State needs a deft hand to govern change, shape policy

Our government, as an entity, always seems to be behind the times as it hesitantly and sluggishly plays catch up with any kind of change, even as the world outside is quick to accept new ideas, innovations and transformations happening around.

By the time the government decides to adopt a new idea or technology, it becomes old. Those who need further proof can take a look at the weaponry in use by the law enforcing agencies, the use of information technology in government offices, and the techniques applied for constructing roads, bridges and other infrastructure projects.

The same descriptive of slothful state machinery is also applicable to decision making in the government.

Since over a decade ago, citizens of Mumbai have been hearing about water transport projects to ease congestion on roads. Since 2008 we have been hearing about a CCTV surveillance network for Mumbai but even after five years, the project has not started.

Little headway is made even though political parties come to power after promising development and progress in multiple spheres. This happens even though the administration has meritorious candidates chosen after gruelling exams and interviews. While secretaries in government departments and district collectors are IAS cadre officials, the lower-rank officials have been selected by the state public service commission.

Despite that, complaints against the system of governance form a barrage. The grievances are on display in court: we see the government facing a number of cases or being pulled up, and officials getting rebuked for misdemeanour. The government’s decisions regularly come in for judicial scrutiny despite the battery of officials that drafts them. In a number of cases the government had no option but to withdraw its decisions.

It is not that experts populate government corridors. We have talented people in the corporate or social sector, in the field of education, literature, science, research and other streams of life. But they are ignored in favour of people from politics and administration, who occupy important positions in government bodies, even after retirement. We can find retired bureaucrats in the State Information Commission, Maharashtra Electricity Regula-tory Commission, Water Resources Regulatory Autho-rity, Human Rights Commission and so on. Rarely does it happen that people like Anna Hazare and Medha Patkar make their voices heard.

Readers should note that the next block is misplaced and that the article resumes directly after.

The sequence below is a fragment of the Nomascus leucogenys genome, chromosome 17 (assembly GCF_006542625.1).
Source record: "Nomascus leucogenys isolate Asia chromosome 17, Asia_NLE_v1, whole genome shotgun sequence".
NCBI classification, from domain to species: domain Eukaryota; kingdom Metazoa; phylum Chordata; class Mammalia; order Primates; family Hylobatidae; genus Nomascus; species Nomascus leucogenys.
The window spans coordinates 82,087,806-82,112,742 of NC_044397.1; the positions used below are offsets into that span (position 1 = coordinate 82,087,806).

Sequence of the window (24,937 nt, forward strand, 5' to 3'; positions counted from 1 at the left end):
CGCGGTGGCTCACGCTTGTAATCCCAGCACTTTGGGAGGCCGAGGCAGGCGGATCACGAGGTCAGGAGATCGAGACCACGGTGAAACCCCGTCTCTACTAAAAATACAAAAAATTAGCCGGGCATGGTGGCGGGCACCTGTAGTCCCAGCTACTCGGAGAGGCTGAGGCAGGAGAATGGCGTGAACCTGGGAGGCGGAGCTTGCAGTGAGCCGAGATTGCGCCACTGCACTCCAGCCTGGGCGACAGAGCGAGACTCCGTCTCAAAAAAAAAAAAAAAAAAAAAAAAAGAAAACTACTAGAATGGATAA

The architects of the Constitution felt that luminaries from different spheres of society should offer expertise, and reserved 12 seats each at Rajya Sabha and the state council for them. It is expected that the government recommend people from the arts and culture, literature, social services to Rajya Sabha and the state council. But rarely do we find veterans from various fields being nominated to the state council. Political nominees seem to usurp these positions.

This issue assumes importance, specially since only last week the state cabinet refused to consider a proposal to set up the Institute of Public Policy at Pune. The institute was supposed to work as a think tank and a policy research centre to evaluate important projects, programmes and schemes of the government. As many as 60 academic streams were suggested for working on public policies. Renowned people from various fields were to be roped in to work with the institute.

The proposal was moved after considering a report on policy landscapes and think tanks in India by the Melinda Gates Foundation, a report by IIM-Bangalore on framing of scientific policies for the state, visits to the LKY (Singapore), the Indian School of Business and the Centre for Good Governance (Hyderabad), the Indian Institute of Public Administration and the Centre for Policy Research (Delhi), and discussions held with Dr Vijay Kelkar, Dr Raghunath Mashelkar, Dr Vaidyanathan Aiyar, Dr Pratap Bhanu Mehta and Dr Mukul Ashar.

Despite the fact that the centre was conceived as a foundry for the state’s policies, members of the state cabinet vehemently opposed it, alleging that it was going to be a parallel institute to the Mantralaya.

Had the ministers rejected or amended the proposal after a careful thought and argument, the rebuff would have made slightly more sense. But even a detailed presentation was not allowed to be made. Considering the quality and extent of governance we have today, such an institute is not a bad idea at all.

Even if it was presumed that babus had the biggest role to play in the institute, their expertise could have been used in a better manner. Similarly, former ministers known for their expertise in specific subjects could have been asked to contribute for the new institution. Sadly, an opportunity was allowed to go waste.

— The writer is Political Editor, MiD DAY¬†

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